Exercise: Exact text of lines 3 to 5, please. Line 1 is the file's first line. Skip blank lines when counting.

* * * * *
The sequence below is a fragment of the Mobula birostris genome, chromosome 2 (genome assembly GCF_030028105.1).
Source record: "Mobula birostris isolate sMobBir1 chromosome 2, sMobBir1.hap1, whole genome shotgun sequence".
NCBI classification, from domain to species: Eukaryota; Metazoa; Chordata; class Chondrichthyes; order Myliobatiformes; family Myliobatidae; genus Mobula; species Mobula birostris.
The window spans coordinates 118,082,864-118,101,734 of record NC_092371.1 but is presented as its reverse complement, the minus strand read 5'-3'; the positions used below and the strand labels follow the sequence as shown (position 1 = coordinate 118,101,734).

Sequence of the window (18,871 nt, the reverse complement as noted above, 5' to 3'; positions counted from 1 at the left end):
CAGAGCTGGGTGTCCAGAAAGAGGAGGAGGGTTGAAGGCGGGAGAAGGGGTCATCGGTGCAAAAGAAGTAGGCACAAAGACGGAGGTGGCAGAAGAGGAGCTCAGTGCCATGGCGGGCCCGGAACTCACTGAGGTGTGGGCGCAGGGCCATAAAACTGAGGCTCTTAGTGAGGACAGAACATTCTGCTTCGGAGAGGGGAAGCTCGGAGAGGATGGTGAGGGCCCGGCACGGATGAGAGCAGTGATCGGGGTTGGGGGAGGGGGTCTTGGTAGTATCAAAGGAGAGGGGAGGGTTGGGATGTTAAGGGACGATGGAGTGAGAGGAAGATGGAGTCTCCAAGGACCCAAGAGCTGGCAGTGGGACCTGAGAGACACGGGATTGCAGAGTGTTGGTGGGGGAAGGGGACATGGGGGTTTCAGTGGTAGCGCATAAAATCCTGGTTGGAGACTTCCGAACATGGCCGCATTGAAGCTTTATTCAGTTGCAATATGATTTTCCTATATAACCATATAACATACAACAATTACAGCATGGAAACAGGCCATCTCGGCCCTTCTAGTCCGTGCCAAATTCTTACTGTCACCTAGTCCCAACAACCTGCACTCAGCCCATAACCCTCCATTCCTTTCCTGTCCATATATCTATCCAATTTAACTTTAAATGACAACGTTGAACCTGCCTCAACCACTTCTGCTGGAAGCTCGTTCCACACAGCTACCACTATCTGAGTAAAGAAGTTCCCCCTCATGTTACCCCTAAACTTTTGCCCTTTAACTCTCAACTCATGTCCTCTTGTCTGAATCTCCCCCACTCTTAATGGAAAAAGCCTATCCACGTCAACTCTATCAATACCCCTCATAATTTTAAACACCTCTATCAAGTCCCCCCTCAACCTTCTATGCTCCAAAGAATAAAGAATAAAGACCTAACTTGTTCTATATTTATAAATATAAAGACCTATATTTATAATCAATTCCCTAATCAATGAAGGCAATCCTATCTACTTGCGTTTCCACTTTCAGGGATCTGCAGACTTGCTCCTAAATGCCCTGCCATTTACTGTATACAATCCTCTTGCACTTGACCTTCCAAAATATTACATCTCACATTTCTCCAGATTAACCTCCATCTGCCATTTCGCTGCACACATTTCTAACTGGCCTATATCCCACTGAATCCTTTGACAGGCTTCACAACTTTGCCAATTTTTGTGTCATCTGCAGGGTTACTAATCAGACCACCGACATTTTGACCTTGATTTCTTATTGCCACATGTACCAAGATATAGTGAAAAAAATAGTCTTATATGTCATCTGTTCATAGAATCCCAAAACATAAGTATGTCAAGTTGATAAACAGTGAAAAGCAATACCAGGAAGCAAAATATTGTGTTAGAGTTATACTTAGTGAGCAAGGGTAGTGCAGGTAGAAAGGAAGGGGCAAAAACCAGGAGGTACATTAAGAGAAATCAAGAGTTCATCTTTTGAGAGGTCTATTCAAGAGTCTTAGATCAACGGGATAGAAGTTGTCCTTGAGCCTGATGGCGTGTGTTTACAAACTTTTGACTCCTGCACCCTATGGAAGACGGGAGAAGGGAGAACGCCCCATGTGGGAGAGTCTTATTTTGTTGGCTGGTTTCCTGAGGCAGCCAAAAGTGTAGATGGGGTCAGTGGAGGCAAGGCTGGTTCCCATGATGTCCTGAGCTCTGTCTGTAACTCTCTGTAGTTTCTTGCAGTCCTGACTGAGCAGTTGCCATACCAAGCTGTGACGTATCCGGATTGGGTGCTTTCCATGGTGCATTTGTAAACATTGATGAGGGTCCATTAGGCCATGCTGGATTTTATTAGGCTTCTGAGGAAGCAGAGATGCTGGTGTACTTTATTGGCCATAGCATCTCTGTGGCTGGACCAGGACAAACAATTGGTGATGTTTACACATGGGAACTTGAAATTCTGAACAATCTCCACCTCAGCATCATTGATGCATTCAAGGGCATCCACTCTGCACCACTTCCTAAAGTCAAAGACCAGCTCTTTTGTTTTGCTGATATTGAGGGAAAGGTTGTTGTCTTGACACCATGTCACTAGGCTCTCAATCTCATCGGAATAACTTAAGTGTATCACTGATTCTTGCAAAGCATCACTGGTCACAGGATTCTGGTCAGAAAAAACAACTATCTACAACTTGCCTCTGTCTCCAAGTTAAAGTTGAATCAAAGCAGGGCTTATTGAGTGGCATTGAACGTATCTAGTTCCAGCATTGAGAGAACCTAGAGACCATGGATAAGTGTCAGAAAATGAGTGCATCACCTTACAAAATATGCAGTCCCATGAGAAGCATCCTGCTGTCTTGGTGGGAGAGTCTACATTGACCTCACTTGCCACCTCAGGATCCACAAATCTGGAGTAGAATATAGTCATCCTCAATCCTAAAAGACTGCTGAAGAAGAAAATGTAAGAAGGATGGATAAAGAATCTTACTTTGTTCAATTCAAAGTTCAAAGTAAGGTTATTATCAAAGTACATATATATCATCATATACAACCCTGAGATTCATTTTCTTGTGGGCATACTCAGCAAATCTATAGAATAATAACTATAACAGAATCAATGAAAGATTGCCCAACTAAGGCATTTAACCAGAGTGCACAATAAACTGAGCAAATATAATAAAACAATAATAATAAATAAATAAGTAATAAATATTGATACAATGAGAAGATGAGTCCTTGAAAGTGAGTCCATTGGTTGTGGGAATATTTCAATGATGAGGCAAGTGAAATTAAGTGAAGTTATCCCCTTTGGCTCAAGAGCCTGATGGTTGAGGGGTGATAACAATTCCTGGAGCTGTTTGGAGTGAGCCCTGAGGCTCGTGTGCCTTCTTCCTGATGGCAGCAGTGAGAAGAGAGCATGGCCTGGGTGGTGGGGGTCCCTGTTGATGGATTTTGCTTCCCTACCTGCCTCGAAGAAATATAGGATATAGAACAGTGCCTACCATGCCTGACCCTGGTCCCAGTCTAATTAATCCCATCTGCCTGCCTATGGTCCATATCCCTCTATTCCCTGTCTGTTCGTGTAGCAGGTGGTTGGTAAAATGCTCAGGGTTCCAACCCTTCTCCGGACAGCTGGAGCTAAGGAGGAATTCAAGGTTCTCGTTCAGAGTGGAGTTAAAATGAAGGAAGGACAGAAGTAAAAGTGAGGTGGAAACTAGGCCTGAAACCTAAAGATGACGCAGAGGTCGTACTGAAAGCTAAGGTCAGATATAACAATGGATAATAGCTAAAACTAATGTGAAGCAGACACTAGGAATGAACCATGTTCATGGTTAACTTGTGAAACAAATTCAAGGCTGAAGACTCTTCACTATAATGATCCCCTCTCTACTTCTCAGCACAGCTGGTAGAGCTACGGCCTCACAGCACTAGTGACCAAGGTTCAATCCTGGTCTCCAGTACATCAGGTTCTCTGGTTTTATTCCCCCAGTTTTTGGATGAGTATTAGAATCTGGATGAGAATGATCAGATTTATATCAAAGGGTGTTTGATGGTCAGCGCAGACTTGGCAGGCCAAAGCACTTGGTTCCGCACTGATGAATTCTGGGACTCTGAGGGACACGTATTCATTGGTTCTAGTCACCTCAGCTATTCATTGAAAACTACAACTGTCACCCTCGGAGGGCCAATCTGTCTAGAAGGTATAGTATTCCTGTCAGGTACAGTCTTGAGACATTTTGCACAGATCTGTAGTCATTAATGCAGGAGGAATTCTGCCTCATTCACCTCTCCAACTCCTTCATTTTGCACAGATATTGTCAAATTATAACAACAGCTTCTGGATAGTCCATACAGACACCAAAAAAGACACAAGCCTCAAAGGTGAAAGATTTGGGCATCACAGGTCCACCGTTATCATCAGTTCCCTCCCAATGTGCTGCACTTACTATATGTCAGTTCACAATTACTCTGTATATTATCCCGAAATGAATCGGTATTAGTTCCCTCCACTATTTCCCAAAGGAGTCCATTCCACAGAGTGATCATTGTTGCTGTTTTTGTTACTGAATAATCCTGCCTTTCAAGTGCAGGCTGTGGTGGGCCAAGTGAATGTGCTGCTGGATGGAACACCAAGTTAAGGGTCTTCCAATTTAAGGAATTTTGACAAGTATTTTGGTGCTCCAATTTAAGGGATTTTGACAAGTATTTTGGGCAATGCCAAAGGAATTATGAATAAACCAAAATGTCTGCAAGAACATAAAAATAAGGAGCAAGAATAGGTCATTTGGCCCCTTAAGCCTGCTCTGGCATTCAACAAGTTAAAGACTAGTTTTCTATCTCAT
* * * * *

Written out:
NCBI classification, from domain to species: Eukaryota; Metazoa; Chordata; class Chondrichthyes; order Myliobatiformes; family Myliobatidae; genus Mobula; species Mobula birostris.
The window spans coordinates 118,082,864-118,101,734 of record NC_092371.1 but is presented as its reverse complement, the minus strand read 5'-3'; the positions used below and the strand labels follow the sequence as shown (position 1 = coordinate 118,101,734).

Sequence of the window (18,871 nt, the reverse complement as noted above, 5' to 3'; positions counted from 1 at the left end):